Disparate impact is unintentional, whereas
disparate treatment (overt discrimination) is
intentional.
Consequences of Disparate Impact
 School alienation and disengagement
 Higher dropout rates
 Greater loss of instructional time
 Unsupervised time during school hours
puts students at higher risk
 School to prison pipeline
Conditions that Influence Disparate Impact on
Different Student Groups
Poll
Identify two factors that are most
likely to contribute to disparate
impact in your school or district.
1. Implicit bias and stereotype
2. Low expectations for some groups of students
3. Too much emphasis on punitive measures
4. Suspension is too discretionary
5. Too little attention to early intervention
Bottom Line about Suspension
“There are no data showing that out-of-school
suspension or expulsion reduce rates of
disruption or improve school climate; indeed,
the available data suggest that, if anything,
disciplinary removal appears to have negative
effects on student outcomes and the learning
climate.”
American Psychological Association, 2008
Guiding Principles
Principle 1: Climate and Prevention
Schools that foster positive school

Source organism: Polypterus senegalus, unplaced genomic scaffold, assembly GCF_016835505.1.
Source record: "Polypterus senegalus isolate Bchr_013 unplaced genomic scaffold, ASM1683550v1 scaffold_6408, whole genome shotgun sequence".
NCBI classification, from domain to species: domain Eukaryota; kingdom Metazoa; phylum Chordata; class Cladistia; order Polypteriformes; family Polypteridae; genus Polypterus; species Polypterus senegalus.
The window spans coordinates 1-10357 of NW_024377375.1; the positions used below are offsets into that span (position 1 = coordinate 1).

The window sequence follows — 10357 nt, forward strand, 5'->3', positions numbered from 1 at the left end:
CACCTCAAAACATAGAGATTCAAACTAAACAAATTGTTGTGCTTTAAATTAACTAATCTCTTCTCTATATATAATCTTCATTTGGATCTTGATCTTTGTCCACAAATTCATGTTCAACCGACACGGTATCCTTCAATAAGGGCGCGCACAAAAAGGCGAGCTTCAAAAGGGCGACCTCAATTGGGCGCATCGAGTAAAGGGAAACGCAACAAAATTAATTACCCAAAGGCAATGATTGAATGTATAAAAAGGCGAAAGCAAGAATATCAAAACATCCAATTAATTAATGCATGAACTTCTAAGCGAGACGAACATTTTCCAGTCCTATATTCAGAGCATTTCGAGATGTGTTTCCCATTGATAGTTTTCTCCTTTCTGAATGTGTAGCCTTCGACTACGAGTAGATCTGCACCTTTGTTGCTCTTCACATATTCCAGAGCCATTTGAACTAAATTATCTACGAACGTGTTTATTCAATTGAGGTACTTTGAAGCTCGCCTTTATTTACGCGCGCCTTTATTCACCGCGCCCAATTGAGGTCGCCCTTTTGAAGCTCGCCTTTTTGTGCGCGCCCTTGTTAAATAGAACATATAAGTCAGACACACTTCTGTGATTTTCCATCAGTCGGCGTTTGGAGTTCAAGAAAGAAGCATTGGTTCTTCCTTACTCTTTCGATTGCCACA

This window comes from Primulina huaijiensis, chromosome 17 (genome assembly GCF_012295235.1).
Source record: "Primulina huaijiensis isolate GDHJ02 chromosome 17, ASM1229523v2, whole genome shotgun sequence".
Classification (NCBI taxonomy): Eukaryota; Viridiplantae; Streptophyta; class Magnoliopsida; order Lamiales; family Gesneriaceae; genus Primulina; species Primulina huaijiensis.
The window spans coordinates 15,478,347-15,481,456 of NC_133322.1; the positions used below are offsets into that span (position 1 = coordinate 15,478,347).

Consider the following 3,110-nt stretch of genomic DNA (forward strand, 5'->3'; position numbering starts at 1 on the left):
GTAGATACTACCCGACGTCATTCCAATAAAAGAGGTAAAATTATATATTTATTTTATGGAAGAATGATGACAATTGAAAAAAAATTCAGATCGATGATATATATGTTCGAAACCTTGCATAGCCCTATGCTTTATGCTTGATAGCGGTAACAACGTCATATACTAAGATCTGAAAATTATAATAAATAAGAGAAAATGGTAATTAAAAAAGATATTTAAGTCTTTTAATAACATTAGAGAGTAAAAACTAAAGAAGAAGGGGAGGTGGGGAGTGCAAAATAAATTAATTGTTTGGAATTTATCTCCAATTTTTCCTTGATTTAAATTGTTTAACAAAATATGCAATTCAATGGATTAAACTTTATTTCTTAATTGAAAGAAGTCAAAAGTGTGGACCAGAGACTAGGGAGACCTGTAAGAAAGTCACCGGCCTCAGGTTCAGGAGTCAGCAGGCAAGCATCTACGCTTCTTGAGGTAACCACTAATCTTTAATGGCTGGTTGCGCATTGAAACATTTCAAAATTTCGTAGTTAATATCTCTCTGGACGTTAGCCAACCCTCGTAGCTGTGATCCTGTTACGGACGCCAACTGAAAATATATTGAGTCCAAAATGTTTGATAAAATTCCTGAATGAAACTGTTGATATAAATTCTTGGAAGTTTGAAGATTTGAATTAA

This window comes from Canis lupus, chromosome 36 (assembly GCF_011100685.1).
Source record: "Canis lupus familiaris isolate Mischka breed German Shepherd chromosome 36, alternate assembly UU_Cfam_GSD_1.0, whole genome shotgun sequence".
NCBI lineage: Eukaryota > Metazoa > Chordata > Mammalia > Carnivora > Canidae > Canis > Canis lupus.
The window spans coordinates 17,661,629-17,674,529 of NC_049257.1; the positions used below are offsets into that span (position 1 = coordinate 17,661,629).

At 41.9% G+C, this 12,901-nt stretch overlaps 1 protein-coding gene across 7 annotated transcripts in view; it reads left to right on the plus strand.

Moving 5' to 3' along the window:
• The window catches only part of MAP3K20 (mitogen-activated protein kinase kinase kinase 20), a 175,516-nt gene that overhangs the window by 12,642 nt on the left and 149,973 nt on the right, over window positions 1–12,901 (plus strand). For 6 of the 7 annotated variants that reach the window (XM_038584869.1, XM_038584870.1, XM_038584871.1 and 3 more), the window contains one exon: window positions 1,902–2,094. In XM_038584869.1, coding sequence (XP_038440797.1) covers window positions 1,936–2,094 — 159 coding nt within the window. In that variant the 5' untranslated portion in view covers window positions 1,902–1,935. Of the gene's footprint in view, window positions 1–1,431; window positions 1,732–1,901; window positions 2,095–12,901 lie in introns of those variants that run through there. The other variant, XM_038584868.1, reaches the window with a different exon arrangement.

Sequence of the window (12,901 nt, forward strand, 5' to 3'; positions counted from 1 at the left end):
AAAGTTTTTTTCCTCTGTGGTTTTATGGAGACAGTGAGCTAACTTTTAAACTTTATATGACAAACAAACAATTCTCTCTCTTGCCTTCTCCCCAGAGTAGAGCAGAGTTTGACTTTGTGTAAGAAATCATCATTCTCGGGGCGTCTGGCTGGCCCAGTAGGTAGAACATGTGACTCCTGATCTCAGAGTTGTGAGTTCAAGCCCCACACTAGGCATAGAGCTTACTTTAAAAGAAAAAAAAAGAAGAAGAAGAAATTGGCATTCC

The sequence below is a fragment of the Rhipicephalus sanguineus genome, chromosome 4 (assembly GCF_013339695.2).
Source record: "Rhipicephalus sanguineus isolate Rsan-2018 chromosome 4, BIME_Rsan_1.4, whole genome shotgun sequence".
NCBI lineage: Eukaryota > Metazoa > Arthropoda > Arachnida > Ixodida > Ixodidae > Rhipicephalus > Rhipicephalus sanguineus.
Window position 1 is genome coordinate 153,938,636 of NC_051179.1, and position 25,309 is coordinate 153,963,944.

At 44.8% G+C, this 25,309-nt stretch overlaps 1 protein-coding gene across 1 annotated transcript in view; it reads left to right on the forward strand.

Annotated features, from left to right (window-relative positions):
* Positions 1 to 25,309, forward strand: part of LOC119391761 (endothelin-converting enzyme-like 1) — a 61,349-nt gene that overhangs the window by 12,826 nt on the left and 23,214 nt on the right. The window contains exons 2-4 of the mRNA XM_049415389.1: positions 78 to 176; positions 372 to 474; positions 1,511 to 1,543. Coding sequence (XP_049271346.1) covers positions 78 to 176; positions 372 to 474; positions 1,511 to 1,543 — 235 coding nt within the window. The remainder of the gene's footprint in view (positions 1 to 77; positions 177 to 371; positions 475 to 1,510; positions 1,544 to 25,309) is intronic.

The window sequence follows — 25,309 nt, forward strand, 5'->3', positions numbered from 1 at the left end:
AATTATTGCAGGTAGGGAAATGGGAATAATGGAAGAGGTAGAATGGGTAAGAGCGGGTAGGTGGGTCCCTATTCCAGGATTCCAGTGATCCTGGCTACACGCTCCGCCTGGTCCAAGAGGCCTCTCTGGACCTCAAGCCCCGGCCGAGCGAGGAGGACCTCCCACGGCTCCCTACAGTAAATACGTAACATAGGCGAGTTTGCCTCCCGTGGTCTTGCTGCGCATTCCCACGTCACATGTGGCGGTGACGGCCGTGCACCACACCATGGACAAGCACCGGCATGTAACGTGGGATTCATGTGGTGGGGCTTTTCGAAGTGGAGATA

climates can help to engage all students
in learning by preventing problem
behaviors and intervening effectively to
support struggling and at-risk students.
Principle 1: Climate and Prevention Pothole
Pothole: Systems break-down across discipline
and student support structures (the “silo”
effect)
Too often, discipline and student support policies
and practices are developed and implemented in
different silos by different people resulting in:
 inconsistent follow-through
 randomly applied consequences and interventions
 an incoherent case management system for
tracking and monitoring students with the most
problematic behaviors.
The Pothole and the Fix
Pothole: Systems break-down across discipline and
student support structures (the “silo” effect)
The Fix: All discipline and student support staff work as
one interdependent teamsharing data, using the
same common language, committing to the same goals
and approach to discipline and student support, and
engaging in the same set of practices that support
personal, social, and academic efficacy and improved
student behavior.
A Continuum of Restorative Conferencing
Social Discipline Conference
When a specific incident or behavior has harmed others or the community…..
 What happened? (What was your part in what happened?)
 What were you thinking and feeling at the time?
 Who else was affected by this? In what ways?
 What have been your thoughts/feelings since then? What are you
thinking/feeling now?
 What are some things you need to do to make it right?
Principle 1: Climate and Prevention Pothole
Pothole: Tier 2 and 3 behavioral interventions are
not fully articulated, delivered early enough, delivered
consistently enough, or delivered to all students who